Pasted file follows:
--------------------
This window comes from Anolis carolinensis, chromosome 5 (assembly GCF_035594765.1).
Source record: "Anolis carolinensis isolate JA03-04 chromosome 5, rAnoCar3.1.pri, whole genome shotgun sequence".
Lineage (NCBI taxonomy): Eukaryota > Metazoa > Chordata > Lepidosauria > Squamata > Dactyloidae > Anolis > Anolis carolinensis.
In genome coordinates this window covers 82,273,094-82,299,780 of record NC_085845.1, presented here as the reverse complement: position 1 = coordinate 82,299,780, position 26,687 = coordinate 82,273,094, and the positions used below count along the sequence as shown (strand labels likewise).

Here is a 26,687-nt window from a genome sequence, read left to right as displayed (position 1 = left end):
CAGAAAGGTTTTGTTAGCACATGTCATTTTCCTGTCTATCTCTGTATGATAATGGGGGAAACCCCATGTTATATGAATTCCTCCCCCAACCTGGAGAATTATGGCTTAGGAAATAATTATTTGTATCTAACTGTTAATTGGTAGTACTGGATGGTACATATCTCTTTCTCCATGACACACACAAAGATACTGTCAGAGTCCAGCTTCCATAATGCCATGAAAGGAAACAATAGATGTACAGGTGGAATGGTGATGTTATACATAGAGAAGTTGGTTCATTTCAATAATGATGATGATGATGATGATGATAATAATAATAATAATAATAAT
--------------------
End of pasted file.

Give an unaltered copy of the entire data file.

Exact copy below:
This window comes from Anolis carolinensis, chromosome 5 (assembly GCF_035594765.1).
Source record: "Anolis carolinensis isolate JA03-04 chromosome 5, rAnoCar3.1.pri, whole genome shotgun sequence".
Lineage (NCBI taxonomy): Eukaryota > Metazoa > Chordata > Lepidosauria > Squamata > Dactyloidae > Anolis > Anolis carolinensis.
In genome coordinates this window covers 82,273,094-82,299,780 of record NC_085845.1, presented here as the reverse complement: position 1 = coordinate 82,299,780, position 26,687 = coordinate 82,273,094, and the positions used below count along the sequence as shown (strand labels likewise).

Here is a 26,687-nt window from a genome sequence, read left to right as displayed (position 1 = left end):
CAGAAAGGTTTTGTTAGCACATGTCATTTTCCTGTCTATCTCTGTATGATAATGGGGGAAACCCCATGTTATATGAATTCCTCCCCCAACCTGGAGAATTATGGCTTAGGAAATAATTATTTGTATCTAACTGTTAATTGGTAGTACTGGATGGTACATATCTCTTTCTCCATGACACACACAAAGATACTGTCAGAGTCCAGCTTCCATAATGCCATGAAAGGAAACAATAGATGTACAGGTGGAATGGTGATGTTATACATAGAGAAGTTGGTTCATTTCAATAATGATGATGATGATGATGATGATAATAATAATAATAATAATAAT